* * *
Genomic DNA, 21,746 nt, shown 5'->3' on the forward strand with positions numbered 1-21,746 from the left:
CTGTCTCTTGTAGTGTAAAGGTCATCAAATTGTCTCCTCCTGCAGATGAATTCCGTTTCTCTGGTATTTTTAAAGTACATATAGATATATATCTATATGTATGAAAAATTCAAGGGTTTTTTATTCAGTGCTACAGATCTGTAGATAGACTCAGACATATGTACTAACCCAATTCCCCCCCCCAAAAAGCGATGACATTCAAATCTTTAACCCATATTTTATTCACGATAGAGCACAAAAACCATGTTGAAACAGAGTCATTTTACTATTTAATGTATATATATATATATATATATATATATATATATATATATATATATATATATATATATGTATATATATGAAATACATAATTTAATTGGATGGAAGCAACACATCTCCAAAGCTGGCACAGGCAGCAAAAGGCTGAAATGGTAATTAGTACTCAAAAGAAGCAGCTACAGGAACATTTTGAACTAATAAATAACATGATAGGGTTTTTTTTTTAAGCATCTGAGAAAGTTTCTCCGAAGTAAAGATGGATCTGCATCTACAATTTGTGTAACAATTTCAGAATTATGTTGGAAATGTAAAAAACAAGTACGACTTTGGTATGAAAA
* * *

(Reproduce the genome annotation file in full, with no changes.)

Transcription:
Genomic DNA, 21,746 nt, shown 5'->3' on the forward strand with positions numbered 1-21,746 from the left:
CTGTCTCTTGTAGTGTAAAGGTCATCAAATTGTCTCCTCCTGCAGATGAATTCCGTTTCTCTGGTATTTTTAAAGTACATATAGATATATATCTATATGTATGAAAAATTCAAGGGTTTTTTATTCAGTGCTACAGATCTGTAGATAGACTCAGACATATGTACTAACCCAATTCCCCCCCCCAAAAAGCGATGACATTCAAATCTTTAACCCATATTTTATTCACGATAGAGCACAAAAACCATGTTGAAACAGAGTCATTTTACTATTTAATGTATATATATATATATATATATATATATATATATATATATATATATATATATATATATGTATATATATGAAATACATAATTTAATTGGATGGAAGCAACACATCTCCAAAGCTGGCACAGGCAGCAAAAGGCTGAAATGGTAATTAGTACTCAAAAGAAGCAGCTACAGGAACATTTTGAACTAATAAATAACATGATAGGGTTTTTTTTTTAAGCATCTGAGAAAGTTTCTCCGAAGTAAAGATGGATCTGCATCTACAATTTGTGTAACAATTTCAGAATTATGTTGGAAATGTAAAAAACAAGTACGACTTTGGTATGAAAA